There is no greater agony than bearing an untold story inside you.
-Zora Neale Hurston
I can still recall how I made the decision to enter training. I had graduated from social work school eighteen months before, and fortunately had secured a well-paying, but probably temporary, job outside the field. So, I knew I had a narrow window of opportunity to start.
I had worked at a fee-for-service clinic, where not everyone was an analyst, nor aspiring to be, and where such training was often disparaged. Many therapists got by with private supervision, often under the wing of an octogenarian, Svengali-like supervisor, who taught his charges how to run lucrative groups, charge high fees, and keep patients in treatment indefinitely. I felt strongly that that wouldn’t be the right path for me. I needed something more comprehensive and, well, more ethical!
I looked at several institutes, but the interpersonal approach at Manhattan Institute, at the time unavailable to social workers anywhere else, seemed the best fit. Night classes, quality faculty who also taught at NYU Postdoc and the White Institute, reasonable tuition, and a warm, welcoming community all contributed to my decision. Also, my analyst at the time, who had graduated from MIP, said positive things about the institute and knew how to ask interesting questions—that piqued my curiosity. This maybe more than anything else motivated me to go further.
Before becoming a social worker, I trained as a music therapist. Most music therapists worked in hospitals, but I worked in a unique outpatient clinic that combined creative arts modalities with verbal therapy. So, by the time I got to Manhattan Institute, I had done a fair amount of what some might call psychotherapy: a mishmosh, I suppose, of Freudian interpretation, object relations, and interventions learned from a social work textbook. I was sincere and well-meaning, and some people said they found benefit in working with me, but, really, I had no idea what I was doing.
That all changed as my training progressed. Gradually, analytic training became a full immersion; classes, my own three times a week analysis, and especially expert supervision deepened my understanding year by year. The forthrightness of Elke Epstein; the street-wise pragmatism of Sheldon Kastner; the provocative yet kind Irwin Hirsch; the integrity of Willa Cobert and the wisdom of Gil Nachmani. These are remarkable people I don’t think I would have met any other way than through institute training.
Clinically, I began to know why I said the things I said. I asked questions that led to more depth. I could work in the moment in the transference, using my own feelings for the benefit of the patient. I absorbed the literature and gained the theoretical foundation I previously lacked. In those five years of training, I feel I truly became an analyst.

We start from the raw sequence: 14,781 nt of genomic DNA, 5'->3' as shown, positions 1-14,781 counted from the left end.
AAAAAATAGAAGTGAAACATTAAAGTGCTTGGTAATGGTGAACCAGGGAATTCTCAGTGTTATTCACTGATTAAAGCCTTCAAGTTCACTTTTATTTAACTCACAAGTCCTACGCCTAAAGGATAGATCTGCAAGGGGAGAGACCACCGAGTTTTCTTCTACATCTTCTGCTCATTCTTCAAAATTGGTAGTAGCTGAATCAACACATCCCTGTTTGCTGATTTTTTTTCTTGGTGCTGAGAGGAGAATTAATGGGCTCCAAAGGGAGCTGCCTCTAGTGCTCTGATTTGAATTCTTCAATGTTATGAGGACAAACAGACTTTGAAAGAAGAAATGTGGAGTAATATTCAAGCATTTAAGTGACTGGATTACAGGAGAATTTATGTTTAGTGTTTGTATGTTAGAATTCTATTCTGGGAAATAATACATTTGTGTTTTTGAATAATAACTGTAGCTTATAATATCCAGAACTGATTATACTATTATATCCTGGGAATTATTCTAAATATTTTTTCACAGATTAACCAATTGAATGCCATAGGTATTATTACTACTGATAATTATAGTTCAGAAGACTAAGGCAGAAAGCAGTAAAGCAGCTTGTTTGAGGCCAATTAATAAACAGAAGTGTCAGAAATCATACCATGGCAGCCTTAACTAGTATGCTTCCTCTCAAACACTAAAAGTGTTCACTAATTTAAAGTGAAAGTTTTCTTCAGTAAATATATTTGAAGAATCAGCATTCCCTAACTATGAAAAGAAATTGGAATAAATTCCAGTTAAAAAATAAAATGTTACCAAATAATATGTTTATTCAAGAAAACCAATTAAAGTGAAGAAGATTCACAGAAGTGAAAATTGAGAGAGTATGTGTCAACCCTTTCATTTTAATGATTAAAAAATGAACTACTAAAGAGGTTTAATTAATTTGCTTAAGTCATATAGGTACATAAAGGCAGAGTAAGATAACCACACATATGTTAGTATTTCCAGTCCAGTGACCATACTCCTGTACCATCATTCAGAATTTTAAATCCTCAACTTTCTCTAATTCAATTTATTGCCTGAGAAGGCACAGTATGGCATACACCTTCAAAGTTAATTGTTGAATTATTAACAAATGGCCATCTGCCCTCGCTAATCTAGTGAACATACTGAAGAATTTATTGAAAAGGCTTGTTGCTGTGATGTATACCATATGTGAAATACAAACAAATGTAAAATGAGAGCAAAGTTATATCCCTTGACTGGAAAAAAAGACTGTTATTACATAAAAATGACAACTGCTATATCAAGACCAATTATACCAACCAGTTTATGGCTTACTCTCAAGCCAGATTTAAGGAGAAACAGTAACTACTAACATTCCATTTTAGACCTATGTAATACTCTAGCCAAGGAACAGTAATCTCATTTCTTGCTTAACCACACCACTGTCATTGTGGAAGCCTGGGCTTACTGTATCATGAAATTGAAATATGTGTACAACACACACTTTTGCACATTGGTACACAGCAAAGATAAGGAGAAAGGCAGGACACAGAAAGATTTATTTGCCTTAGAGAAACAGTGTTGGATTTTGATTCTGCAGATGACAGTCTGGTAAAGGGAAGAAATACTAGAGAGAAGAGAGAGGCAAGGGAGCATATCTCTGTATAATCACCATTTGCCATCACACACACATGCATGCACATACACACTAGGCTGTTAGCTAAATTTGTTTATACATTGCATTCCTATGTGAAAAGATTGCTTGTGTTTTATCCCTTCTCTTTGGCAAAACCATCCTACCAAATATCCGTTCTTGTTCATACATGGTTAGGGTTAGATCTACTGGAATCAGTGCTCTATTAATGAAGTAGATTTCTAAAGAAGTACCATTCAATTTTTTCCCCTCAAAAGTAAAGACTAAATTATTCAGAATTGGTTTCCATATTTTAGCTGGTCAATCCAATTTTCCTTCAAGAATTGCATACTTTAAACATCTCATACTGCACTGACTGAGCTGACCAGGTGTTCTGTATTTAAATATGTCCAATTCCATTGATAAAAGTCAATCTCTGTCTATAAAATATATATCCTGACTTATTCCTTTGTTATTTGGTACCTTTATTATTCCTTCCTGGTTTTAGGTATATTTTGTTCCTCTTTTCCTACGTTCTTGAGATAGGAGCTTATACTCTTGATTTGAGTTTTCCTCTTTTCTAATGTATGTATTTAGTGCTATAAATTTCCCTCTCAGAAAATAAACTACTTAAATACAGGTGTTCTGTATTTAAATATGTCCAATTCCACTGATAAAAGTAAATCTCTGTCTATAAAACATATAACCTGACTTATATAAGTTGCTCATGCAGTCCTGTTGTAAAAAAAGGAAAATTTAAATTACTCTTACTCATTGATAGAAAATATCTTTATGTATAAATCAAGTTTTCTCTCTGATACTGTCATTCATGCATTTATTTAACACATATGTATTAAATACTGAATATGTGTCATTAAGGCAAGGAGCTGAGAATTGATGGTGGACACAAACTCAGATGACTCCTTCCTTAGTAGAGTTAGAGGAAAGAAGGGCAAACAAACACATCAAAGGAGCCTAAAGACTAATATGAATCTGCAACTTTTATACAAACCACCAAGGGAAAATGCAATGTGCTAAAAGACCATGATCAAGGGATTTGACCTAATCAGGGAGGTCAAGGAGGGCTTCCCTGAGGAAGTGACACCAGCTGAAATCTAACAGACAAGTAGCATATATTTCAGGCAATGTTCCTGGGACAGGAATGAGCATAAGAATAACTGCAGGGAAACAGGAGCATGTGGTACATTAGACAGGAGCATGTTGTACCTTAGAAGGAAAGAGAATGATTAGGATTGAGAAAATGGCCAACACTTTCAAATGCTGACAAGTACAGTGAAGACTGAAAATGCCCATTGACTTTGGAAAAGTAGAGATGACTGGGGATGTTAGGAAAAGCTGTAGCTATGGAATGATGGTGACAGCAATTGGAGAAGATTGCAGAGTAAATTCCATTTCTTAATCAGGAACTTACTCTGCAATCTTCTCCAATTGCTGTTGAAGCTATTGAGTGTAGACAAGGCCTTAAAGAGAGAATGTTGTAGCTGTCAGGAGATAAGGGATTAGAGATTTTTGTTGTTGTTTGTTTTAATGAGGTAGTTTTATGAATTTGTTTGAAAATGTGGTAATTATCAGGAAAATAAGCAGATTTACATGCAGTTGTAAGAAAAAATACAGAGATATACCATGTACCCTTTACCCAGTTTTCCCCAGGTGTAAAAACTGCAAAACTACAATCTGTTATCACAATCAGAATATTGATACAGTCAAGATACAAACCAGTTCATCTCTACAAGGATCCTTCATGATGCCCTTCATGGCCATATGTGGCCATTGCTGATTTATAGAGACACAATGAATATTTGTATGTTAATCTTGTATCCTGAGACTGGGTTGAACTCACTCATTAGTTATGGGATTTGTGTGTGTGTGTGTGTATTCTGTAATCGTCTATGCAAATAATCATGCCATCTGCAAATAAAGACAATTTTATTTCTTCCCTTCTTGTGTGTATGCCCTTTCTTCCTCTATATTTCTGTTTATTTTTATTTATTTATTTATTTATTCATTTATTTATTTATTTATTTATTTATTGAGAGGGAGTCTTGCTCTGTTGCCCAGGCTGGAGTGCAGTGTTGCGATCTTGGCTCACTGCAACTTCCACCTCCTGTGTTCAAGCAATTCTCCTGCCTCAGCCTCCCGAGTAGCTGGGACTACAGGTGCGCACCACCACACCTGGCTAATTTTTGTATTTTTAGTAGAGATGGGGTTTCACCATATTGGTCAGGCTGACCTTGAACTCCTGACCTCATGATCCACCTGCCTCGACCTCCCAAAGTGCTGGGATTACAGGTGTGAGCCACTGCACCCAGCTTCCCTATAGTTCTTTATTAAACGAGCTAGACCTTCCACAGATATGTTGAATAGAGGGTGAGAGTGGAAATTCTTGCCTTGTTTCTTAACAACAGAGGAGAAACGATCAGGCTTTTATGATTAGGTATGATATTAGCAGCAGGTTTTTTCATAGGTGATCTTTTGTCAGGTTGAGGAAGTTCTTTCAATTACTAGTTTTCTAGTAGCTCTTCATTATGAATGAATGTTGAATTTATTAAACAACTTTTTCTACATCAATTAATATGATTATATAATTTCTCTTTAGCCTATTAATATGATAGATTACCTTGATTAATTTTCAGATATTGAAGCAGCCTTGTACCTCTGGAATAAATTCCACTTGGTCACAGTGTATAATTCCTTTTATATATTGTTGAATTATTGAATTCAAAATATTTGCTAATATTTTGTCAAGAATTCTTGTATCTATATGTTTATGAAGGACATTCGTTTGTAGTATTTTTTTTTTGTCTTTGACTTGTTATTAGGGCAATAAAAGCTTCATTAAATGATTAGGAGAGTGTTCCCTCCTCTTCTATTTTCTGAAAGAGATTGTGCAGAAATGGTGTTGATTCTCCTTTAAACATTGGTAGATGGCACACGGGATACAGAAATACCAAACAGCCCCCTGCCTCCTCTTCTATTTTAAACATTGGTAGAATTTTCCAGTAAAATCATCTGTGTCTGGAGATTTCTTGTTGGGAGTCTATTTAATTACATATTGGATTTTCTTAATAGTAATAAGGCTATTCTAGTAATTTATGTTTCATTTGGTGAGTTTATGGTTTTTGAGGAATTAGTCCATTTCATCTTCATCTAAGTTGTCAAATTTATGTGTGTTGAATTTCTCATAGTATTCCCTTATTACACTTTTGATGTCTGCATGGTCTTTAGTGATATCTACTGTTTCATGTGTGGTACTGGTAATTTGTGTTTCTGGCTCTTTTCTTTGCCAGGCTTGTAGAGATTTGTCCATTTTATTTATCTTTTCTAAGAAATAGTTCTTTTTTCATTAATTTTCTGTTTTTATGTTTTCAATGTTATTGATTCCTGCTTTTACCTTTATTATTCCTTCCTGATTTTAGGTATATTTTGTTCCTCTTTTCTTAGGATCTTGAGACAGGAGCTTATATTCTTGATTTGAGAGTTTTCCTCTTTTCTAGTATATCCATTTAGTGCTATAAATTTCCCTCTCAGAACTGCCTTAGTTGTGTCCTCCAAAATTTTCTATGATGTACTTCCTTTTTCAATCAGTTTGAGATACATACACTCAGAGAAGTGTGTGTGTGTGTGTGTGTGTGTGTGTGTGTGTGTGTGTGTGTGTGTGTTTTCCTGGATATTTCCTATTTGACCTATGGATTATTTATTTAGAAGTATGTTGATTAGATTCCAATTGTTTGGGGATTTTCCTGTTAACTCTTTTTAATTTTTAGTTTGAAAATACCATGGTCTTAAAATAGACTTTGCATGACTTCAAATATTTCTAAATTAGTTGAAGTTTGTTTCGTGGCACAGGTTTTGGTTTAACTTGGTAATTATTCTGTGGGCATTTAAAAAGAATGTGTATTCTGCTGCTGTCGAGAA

In many ways, graduating from training is only the beginning. Perhaps the most important aspect of post-candidate life is the community you join, the family you now belong to. It’s not unusual in our work to hear of candidates’ negative experiences at other institutes—feelings of shame, control cases being rejected, rigid orthodoxies, and hidebound instructors. I always marvel at these accounts because I simply cannot relate. To me, MIP is the most welcoming of analytic institutes.
In the years since my graduation, I’ve participated in the MIP community in many ways. I’ve served on the colloquium and curriculum committees, and now I supervise and teach. Starting a private practice can be difficult and isolating, but the friendships I’ve made at Manhattan have always helped the work go more easily, whether meeting a colleague for coffee or attending a colloquium after a long week.
I’ve been fortunate to have articles published and to host a podcast in which I interview psychoanalytic writers. I often feel that I might not have had the confidence to write or to put myself in the public eye had it not been for my formative experiences in training at Manhattan Institute. For that and so much more, I am grateful.
To learn more about training at MIP, join us for an open house and brunch on Sunday, June 11th, 11 am-1 pm. For location information and to RSVP, please click here.
Christopher Bandini is a psychoanalyst in private practice in New York City. He is trained as a clinical social worker and music therapist, and is a graduate of the Manhattan Institute for Psychoanalysis. He teaches and supervises at several psychoanalytic institutes, including MIP and the Institute for Contemporary Psychotherapies (ICP).
He is also a co-host of the podcast interview series New Books in Psychoanalysis.